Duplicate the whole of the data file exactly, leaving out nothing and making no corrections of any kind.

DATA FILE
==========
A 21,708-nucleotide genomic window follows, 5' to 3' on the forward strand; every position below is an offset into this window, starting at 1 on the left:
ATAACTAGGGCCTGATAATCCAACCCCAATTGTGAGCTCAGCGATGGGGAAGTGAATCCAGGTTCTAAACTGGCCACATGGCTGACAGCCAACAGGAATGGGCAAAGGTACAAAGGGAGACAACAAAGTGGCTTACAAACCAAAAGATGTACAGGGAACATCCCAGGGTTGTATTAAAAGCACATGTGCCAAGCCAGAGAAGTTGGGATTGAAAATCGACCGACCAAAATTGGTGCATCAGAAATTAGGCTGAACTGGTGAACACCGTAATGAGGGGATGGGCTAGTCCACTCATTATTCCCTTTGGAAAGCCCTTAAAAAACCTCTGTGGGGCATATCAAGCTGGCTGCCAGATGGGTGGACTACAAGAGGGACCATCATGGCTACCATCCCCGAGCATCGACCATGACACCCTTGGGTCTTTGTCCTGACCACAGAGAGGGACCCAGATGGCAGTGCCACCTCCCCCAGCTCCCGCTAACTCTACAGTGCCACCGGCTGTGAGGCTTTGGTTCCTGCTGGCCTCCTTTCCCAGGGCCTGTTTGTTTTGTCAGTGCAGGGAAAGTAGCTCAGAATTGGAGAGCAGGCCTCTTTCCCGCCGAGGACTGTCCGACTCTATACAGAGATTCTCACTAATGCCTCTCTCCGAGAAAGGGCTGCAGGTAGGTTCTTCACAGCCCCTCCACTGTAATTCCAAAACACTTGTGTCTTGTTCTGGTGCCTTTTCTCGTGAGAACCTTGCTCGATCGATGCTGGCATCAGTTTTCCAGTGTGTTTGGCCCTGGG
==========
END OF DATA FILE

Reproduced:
A 21,708-nucleotide genomic window follows, 5' to 3' on the forward strand; every position below is an offset into this window, starting at 1 on the left:
ATAACTAGGGCCTGATAATCCAACCCCAATTGTGAGCTCAGCGATGGGGAAGTGAATCCAGGTTCTAAACTGGCCACATGGCTGACAGCCAACAGGAATGGGCAAAGGTACAAAGGGAGACAACAAAGTGGCTTACAAACCAAAAGATGTACAGGGAACATCCCAGGGTTGTATTAAAAGCACATGTGCCAAGCCAGAGAAGTTGGGATTGAAAATCGACCGACCAAAATTGGTGCATCAGAAATTAGGCTGAACTGGTGAACACCGTAATGAGGGGATGGGCTAGTCCACTCATTATTCCCTTTGGAAAGCCCTTAAAAAACCTCTGTGGGGCATATCAAGCTGGCTGCCAGATGGGTGGACTACAAGAGGGACCATCATGGCTACCATCCCCGAGCATCGACCATGACACCCTTGGGTCTTTGTCCTGACCACAGAGAGGGACCCAGATGGCAGTGCCACCTCCCCCAGCTCCCGCTAACTCTACAGTGCCACCGGCTGTGAGGCTTTGGTTCCTGCTGGCCTCCTTTCCCAGGGCCTGTTTGTTTTGTCAGTGCAGGGAAAGTAGCTCAGAATTGGAGAGCAGGCCTCTTTCCCGCCGAGGACTGTCCGACTCTATACAGAGATTCTCACTAATGCCTCTCTCCGAGAAAGGGCTGCAGGTAGGTTCTTCACAGCCCCTCCACTGTAATTCCAAAACACTTGTGTCTTGTTCTGGTGCCTTTTCTCGTGAGAACCTTGCTCGATCGATGCTGGCATCAGTTTTCCAGTGTGTTTGGCCCTGGG